An ethics complaint filed against you can create a lot of anxiety, fear, and anger. Will the bar decide to investigate? Will they punish you? Will they determine that the complaint lacks merit? The potential consequences range from a private reprimand all the way to disbarment. If you’re admitted to practice in more than one jurisdiction, you’re required to report any bar discipline to every jurisdiction in which you are admitted.
It can be hard to know what to do when you find out that you’re the subject of an ethics complaint. Here are 5 actionable tips to help you get through the process.
Read the Entire Complaint
Before you respond or make a plan to respond, read the entire complaint. You need to know and understand the contents so that you understand what allegations you’re facing, which rules you’re accused of violating, and the deadline to submit your response. Also, note the identity of the complainant.
Review the Rules
Look up each and every rule you’re accused of violating. Refresh yourself on its contents. If the complainant is a current or former client, pull their file and determine how or why they may have felt that you did not meet professional standards. Reviewing the rules and the client file can be helpful for constructing your response.
If you’re unsure about whether you may have violated the rules, get some clarification. Ask another lawyer or talk with an ethics defense lawyer. The purpose of getting clarification is to help you get into the right frame of mind to fix any potential problem that may exist within your practice.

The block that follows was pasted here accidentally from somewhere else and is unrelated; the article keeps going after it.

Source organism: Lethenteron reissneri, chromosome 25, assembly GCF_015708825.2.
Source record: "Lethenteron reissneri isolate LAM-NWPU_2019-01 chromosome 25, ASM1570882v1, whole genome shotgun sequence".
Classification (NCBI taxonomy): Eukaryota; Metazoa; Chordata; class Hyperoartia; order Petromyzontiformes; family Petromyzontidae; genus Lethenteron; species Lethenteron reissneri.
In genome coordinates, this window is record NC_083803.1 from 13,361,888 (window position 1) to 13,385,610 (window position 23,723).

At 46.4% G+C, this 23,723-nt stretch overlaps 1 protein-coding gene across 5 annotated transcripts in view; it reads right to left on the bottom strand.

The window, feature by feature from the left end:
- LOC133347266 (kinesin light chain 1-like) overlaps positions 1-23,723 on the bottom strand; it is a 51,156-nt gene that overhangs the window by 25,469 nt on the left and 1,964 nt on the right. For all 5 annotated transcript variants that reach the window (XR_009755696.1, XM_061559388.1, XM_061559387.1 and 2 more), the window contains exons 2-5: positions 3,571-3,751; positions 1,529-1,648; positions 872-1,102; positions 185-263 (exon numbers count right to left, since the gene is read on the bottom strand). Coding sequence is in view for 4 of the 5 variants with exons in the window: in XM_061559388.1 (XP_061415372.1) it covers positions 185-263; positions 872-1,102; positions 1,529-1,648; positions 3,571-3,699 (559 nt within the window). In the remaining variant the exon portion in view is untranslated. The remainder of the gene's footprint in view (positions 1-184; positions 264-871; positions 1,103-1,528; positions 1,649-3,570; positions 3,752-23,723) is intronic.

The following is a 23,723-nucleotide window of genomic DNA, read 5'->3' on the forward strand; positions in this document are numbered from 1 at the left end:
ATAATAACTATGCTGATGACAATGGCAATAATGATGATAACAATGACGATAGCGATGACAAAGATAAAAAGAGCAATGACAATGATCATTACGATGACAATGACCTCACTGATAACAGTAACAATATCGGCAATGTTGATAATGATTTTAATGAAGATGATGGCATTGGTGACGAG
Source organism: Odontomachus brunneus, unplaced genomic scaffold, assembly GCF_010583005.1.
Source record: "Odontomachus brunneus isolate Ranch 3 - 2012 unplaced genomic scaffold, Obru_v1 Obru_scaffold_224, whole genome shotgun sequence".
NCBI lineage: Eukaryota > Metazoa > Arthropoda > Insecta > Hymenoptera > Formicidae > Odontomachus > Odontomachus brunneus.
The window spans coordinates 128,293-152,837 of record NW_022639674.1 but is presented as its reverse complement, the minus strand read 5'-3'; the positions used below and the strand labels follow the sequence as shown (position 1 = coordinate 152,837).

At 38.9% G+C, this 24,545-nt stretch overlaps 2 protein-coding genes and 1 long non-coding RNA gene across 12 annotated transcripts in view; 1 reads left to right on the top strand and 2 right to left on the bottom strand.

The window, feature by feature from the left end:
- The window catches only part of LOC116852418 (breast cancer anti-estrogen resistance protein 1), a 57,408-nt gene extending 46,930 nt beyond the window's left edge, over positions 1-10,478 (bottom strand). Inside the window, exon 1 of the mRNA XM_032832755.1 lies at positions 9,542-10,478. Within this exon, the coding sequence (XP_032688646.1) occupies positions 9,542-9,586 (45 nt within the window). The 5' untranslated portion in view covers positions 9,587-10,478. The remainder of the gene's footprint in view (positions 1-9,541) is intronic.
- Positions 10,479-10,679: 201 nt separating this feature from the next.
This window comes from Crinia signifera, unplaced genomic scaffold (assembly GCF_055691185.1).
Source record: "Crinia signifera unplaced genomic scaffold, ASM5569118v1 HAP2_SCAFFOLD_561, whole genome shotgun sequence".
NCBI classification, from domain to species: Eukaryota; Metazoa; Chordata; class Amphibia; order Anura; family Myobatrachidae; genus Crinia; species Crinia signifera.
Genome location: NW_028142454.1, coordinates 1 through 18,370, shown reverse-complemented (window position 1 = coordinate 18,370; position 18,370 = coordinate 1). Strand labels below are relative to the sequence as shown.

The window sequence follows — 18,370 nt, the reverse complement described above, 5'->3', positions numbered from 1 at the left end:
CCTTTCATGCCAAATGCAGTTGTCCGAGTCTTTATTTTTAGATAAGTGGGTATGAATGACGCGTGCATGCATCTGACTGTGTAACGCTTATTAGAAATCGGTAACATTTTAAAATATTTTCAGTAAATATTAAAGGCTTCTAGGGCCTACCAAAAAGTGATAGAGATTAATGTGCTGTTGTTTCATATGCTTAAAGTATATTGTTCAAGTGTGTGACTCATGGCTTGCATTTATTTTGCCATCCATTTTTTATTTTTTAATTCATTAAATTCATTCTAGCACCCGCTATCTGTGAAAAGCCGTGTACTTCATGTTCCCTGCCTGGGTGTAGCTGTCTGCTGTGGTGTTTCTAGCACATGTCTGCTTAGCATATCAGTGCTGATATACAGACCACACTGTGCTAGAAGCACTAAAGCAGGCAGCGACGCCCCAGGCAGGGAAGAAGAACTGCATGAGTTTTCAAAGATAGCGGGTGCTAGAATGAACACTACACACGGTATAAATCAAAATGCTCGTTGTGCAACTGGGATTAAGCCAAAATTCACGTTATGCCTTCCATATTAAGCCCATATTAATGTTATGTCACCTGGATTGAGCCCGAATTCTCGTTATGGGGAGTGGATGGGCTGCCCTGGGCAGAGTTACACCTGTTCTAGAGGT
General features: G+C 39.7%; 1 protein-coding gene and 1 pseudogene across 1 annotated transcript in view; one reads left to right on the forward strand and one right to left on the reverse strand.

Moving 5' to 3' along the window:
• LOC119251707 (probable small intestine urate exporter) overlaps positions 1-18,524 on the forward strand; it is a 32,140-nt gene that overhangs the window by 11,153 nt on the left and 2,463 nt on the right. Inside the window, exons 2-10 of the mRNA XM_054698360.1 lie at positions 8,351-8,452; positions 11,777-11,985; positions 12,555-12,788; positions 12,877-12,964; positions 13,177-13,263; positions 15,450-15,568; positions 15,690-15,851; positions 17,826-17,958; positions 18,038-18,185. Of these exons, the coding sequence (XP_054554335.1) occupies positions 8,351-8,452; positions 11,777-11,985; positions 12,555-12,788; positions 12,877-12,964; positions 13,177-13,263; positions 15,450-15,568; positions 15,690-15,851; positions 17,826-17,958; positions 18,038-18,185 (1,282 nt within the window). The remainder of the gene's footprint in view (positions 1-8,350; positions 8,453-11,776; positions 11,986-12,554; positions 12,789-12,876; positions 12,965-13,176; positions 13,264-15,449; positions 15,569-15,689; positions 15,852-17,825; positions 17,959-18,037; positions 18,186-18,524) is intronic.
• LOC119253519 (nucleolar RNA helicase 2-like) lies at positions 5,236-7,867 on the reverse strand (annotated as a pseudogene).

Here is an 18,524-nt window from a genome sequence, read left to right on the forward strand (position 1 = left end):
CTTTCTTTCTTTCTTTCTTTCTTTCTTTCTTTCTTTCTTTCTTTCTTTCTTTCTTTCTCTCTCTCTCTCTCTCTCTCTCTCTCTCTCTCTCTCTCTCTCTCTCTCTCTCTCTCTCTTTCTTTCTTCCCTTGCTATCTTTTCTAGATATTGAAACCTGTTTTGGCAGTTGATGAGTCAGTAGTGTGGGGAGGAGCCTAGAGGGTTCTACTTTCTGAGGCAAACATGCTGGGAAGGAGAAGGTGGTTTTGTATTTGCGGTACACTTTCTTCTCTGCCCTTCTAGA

Ethics complaints often feel like a personal attack. Its very presence feels less like an investigation and more like a direct attack on how you run your law practice. Feelings of anger, fear, frustration, and denial can cloud your judgment. It can impede your ability to draft a good response. Think about a client you worked with who came into your office while they were angry or scared because of a lawsuit they were involved in. Did they say things that you knew they didn’t mean? Did they act irrationally? Did you wait for them to calm down so that you could have better communication with them?
You must find a way to calm yourself so that you can be objective. Take a walk. Go for a run. Take a yoga class. Do whatever it is that helps you calm down and improve your focus. An angry response that attacks the complainant or the bar will do nothing other than perhaps give the bar further justification for their investigation.
Make an Action Plan
If you’ve talked to another lawyer about the investigation after you’ve reviewed the rules, it’s time to make an action plan to either improve or protect your law office from future allegations. Create a law practice management plan and follow it. Become a better steward of your time to make sure that you’re meeting all of your deadlines. Return all phone calls and emails within 48 business hours. Keep great documentation about everything you do. If you have a substance abuse problem, seek out help before it affects your ability to practice. Make sure that you (and your staff) follow all the rules in your jurisdiction related to advertising and social media.
Schedule a Consultation with an Ethics Defense Lawyer
If you receive an ethics complaint, schedule a consultation with an ethics defense lawyer. There are many factors that can affect the outcome of the investigation. Many ethics defense lawyers offer both limited-scope and full-scope representation. An ethics defense lawyer can help you understand the potential outcomes and explain how you may be able to mitigate the damage.
If you receive an ethics complaint from the California Bar and you’re not sure where you should start, check out The State Bar Playbook. This is Megan’s interactive and easy to use guide (and community!) that will help guide you through the process from receipt of the complaint all the way through the appeals process!